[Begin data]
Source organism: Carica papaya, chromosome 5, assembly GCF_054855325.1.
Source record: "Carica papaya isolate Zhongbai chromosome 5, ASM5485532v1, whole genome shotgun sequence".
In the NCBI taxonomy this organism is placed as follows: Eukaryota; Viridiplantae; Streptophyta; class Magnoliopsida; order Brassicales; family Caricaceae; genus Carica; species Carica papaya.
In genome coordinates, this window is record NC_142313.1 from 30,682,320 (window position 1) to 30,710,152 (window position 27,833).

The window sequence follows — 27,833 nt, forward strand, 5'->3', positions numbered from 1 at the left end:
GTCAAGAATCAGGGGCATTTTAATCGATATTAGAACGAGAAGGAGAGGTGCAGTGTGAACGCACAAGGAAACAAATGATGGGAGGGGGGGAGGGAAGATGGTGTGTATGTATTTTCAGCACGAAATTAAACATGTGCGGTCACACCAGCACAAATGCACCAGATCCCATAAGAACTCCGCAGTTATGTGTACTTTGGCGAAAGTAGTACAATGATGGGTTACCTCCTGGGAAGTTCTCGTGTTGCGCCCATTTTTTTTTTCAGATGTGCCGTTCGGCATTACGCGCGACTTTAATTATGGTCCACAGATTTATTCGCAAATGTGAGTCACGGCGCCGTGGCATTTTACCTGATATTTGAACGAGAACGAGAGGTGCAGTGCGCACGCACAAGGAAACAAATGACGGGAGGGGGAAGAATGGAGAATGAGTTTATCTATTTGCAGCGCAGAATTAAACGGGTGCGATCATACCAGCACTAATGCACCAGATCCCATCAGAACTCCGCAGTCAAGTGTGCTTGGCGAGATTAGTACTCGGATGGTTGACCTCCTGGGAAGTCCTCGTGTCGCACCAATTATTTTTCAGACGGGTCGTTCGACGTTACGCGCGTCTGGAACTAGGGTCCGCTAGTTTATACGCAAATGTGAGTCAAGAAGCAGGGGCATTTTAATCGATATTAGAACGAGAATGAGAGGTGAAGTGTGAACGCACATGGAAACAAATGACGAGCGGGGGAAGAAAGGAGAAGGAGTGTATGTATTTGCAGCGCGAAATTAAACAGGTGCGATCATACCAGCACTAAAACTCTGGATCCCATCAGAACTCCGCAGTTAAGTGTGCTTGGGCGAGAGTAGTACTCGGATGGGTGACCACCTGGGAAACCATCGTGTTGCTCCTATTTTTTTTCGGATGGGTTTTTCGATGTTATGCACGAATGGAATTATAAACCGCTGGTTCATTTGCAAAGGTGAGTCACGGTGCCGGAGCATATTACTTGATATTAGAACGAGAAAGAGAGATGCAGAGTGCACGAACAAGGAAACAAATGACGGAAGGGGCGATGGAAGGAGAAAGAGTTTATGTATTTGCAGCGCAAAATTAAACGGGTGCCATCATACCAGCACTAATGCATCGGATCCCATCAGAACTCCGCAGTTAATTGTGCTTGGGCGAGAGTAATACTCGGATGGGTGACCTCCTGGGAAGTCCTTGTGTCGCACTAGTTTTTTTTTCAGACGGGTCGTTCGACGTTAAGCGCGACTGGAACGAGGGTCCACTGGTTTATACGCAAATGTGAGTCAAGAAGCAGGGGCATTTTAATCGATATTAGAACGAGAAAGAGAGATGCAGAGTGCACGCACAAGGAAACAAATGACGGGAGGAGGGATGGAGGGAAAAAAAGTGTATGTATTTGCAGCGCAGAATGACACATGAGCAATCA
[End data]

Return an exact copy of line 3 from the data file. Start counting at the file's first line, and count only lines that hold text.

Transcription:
In the NCBI taxonomy this organism is placed as follows: Eukaryota; Viridiplantae; Streptophyta; class Magnoliopsida; order Brassicales; family Caricaceae; genus Carica; species Carica papaya.